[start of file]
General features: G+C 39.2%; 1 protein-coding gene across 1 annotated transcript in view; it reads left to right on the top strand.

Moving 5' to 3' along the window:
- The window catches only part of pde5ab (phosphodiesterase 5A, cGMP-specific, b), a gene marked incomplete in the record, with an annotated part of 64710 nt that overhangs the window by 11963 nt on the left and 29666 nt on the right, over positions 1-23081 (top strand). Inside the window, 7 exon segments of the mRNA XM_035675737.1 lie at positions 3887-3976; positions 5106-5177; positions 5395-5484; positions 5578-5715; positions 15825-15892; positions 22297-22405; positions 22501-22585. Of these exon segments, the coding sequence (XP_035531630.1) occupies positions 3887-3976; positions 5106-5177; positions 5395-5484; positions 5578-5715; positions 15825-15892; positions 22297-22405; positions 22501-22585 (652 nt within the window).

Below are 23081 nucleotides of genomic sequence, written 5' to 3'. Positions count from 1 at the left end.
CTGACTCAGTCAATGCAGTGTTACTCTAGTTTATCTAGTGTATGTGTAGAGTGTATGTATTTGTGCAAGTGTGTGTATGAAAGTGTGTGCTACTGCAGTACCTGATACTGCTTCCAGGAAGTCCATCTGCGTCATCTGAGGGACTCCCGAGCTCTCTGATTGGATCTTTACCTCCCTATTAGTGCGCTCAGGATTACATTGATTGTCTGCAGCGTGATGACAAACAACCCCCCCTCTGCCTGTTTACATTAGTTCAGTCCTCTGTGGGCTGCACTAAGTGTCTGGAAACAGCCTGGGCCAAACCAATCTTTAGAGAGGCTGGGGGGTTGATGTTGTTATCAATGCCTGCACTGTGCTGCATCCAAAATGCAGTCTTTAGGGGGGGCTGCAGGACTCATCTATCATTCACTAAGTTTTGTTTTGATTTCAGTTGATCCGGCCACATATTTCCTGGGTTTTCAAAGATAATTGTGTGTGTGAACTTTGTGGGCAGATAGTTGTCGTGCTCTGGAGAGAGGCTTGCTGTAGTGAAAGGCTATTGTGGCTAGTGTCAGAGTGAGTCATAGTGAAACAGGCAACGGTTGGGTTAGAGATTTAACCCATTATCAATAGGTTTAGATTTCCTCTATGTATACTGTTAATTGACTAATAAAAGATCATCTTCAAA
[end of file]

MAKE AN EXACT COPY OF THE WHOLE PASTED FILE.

General features: G+C 39.2%; 1 protein-coding gene across 1 annotated transcript in view; it reads left to right on the top strand.

Moving 5' to 3' along the window:
- The window catches only part of pde5ab (phosphodiesterase 5A, cGMP-specific, b), a gene marked incomplete in the record, with an annotated part of 64710 nt that overhangs the window by 11963 nt on the left and 29666 nt on the right, over positions 1-23081 (top strand). Inside the window, 7 exon segments of the mRNA XM_035675737.1 lie at positions 3887-3976; positions 5106-5177; positions 5395-5484; positions 5578-5715; positions 15825-15892; positions 22297-22405; positions 22501-22585. Of these exon segments, the coding sequence (XP_035531630.1) occupies positions 3887-3976; positions 5106-5177; positions 5395-5484; positions 5578-5715; positions 15825-15892; positions 22297-22405; positions 22501-22585 (652 nt within the window).

Below are 23081 nucleotides of genomic sequence, written 5' to 3'. Positions count from 1 at the left end.
CTGACTCAGTCAATGCAGTGTTACTCTAGTTTATCTAGTGTATGTGTAGAGTGTATGTATTTGTGCAAGTGTGTGTATGAAAGTGTGTGCTACTGCAGTACCTGATACTGCTTCCAGGAAGTCCATCTGCGTCATCTGAGGGACTCCCGAGCTCTCTGATTGGATCTTTACCTCCCTATTAGTGCGCTCAGGATTACATTGATTGTCTGCAGCGTGATGACAAACAACCCCCCCTCTGCCTGTTTACATTAGTTCAGTCCTCTGTGGGCTGCACTAAGTGTCTGGAAACAGCCTGGGCCAAACCAATCTTTAGAGAGGCTGGGGGGTTGATGTTGTTATCAATGCCTGCACTGTGCTGCATCCAAAATGCAGTCTTTAGGGGGGGCTGCAGGACTCATCTATCATTCACTAAGTTTTGTTTTGATTTCAGTTGATCCGGCCACATATTTCCTGGGTTTTCAAAGATAATTGTGTGTGTGAACTTTGTGGGCAGATAGTTGTCGTGCTCTGGAGAGAGGCTTGCTGTAGTGAAAGGCTATTGTGGCTAGTGTCAGAGTGAGTCATAGTGAAACAGGCAACGGTTGGGTTAGAGATTTAACCCATTATCAATAGGTTTAGATTTCCTCTATGTATACTGTTAATTGACTAATAAAAGATCATCTTCAAA